Grades/Level: Middle School (6–8)
Subjects: Visual Arts, English–Language Arts
Time Required: 2–Part Lesson
One to three class periods
Author: J. Paul Getty Museum Education Staff

Stories in Art Contents


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Lesson Overview

Students will observe the painting The Abduction of Europa by Rembrandt Harmensz. Van Rijn. They will then form groups to create a tableau vivant (living picture) inspired by Rembrandt's The Abduction of Europa. Students will choose a character in the painting and create a scenario about what they think happened and what the character said before and after the scene. Each group will then collaborate and perform their tableau vivant for the class.

Learning Objectives

Students will be able to:
• observe the figures and setting in the painting The Abduction of Europa by Rembrandt Harmensz. Van Rijn.
• choose a character in the painting and write the thoughts and verbal expressions of the character before and after the scene.
• perform a tableau vivant inspired by the painting The Abduction of Europa.

Materials

• Reproduction of The Abduction of Europa by Rembrandt Harmensz. van Rijn
• Background Information and Questions for Teaching about The Abduction of Europa
• Student Handout: "Dramatizing Europa: Before"
• Student Handout: "Dramatizing Europa: After"
• Pencils and/or pens
• Fabric and/or clothing from home for costumes
• Flashlights
• Props (optional)
• Paper (8½" x 11"; ruled) (optional)

Lesson Steps

1. Show students the reproduction of The Abduction of Europa by Rembrandt Harmensz. van Rijn. Review the related "Background Information" before using relevant "Questions for Teaching" to direct student observations of the artwork as needed.

2. Tell students to be prepared for the activity by bringing clothing from home to serve as costumes for the tableau vivant. Also provide colorful fabrics for students.

3. Explain to students that stories can be told in many different ways. Tell them they will create a tableau vivant (a living picture), inspired by Rembrandt's The Abduction of Europa.

4. Form students into groups of seven. Tell students in each group to choose one character in the painting to play, including a narrator who will introduce the scene. (All seven roles should be chosen in each group.) Have groups discuss what they think is happening in the scene and what each character is thinking or saying.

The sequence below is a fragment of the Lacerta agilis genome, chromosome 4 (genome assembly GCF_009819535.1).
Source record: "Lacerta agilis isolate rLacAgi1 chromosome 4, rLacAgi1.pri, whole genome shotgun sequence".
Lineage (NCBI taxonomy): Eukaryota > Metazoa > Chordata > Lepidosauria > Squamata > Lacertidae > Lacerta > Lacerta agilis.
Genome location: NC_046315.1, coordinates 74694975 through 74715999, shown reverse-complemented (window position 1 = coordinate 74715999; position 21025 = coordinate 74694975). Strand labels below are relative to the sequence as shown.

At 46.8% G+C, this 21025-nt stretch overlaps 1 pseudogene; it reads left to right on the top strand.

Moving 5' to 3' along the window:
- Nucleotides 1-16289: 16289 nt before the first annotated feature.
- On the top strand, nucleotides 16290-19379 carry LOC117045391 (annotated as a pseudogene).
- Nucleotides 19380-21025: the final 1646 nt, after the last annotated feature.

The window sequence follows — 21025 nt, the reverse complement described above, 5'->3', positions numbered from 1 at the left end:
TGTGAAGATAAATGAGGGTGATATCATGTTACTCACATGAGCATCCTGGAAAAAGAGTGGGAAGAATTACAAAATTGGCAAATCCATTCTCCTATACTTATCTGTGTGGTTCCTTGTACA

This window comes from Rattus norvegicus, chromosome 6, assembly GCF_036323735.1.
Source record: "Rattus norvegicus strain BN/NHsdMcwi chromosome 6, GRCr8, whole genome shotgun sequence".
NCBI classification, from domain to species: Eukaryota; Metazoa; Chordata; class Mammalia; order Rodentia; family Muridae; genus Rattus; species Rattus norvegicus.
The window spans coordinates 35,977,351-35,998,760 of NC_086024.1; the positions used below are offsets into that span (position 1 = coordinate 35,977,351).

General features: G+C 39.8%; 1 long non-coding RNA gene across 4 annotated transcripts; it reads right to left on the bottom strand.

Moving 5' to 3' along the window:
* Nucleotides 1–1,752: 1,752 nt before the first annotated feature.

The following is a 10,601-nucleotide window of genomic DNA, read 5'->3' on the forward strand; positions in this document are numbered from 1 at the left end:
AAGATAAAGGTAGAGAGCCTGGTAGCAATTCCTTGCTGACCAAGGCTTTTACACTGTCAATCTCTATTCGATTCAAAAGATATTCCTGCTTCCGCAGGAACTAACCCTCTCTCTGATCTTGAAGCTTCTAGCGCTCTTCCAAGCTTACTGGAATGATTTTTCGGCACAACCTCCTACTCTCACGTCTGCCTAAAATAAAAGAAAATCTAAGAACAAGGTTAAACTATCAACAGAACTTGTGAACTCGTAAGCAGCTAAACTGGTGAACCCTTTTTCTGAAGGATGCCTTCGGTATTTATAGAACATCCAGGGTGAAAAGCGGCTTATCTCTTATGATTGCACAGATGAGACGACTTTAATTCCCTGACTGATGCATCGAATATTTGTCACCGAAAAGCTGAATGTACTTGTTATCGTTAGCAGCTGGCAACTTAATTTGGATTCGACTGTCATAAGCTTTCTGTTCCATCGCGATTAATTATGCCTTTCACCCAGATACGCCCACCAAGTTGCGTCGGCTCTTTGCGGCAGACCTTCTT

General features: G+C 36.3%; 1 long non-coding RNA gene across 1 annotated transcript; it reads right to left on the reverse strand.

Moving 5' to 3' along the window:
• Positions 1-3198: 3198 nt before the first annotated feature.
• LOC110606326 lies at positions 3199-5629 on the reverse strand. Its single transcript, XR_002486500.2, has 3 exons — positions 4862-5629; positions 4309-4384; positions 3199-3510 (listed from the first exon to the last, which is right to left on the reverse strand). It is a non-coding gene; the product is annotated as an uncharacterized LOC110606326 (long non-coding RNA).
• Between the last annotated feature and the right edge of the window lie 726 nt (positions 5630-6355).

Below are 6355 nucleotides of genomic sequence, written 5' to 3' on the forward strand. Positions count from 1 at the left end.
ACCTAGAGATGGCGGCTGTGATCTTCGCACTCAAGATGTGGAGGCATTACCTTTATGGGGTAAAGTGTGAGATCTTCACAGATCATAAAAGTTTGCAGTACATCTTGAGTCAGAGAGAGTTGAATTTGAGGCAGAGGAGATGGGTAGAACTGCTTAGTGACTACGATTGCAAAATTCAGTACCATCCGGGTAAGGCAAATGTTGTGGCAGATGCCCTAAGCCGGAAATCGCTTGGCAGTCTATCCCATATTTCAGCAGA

5. Pass out the student handout "Dramatizing Europa: Before" with the pencils and/or pens.

6. Instruct students to look closely at their character's expression and body language in the painting, and to write a sentence describing what they think their character was saying or feeling right before this scene. Have them write this sentence in the appropriate space on the handout.

7. Pass out the student handout "Dramatizing Europa: After."

8. Tell students to re-examine Rembrandt's The Abduction of Europa, looking closely at their character's expression and body language. Have them write a sentence describing what they think their character would say or feel right after this scene. Tell them to write this in the appropriate space on the handout.

9. Now have students put it all together! Ask them to prepare and dress in their costumes. Tell student groups to pose and perform their character’s lines, based on what happened before and after the scene depicted in Rembrandt's The Abduction of Europa. A student narrator should introduce each scene and may use a flashlight to highlight different characters or areas of the tableau.

Abduction of Europa/Rembrandt
The Abduction of Europa, Rembrandt Harmensz. van Rijn, 1632

Assessment

Students will be assessed on their
• observations of the figures and setting in the painting The Abduction of Europa by Rembrandt Harmensz. Van Rijn.
• written thoughts and verbal expressions of the characters in the painting before and after the scene.
• participation in a presentation of a tableau vivant inspired by the painting The Abduction of Europa.

Extensions

Have students videotape or take photographs of their classmates' tableaux vivants.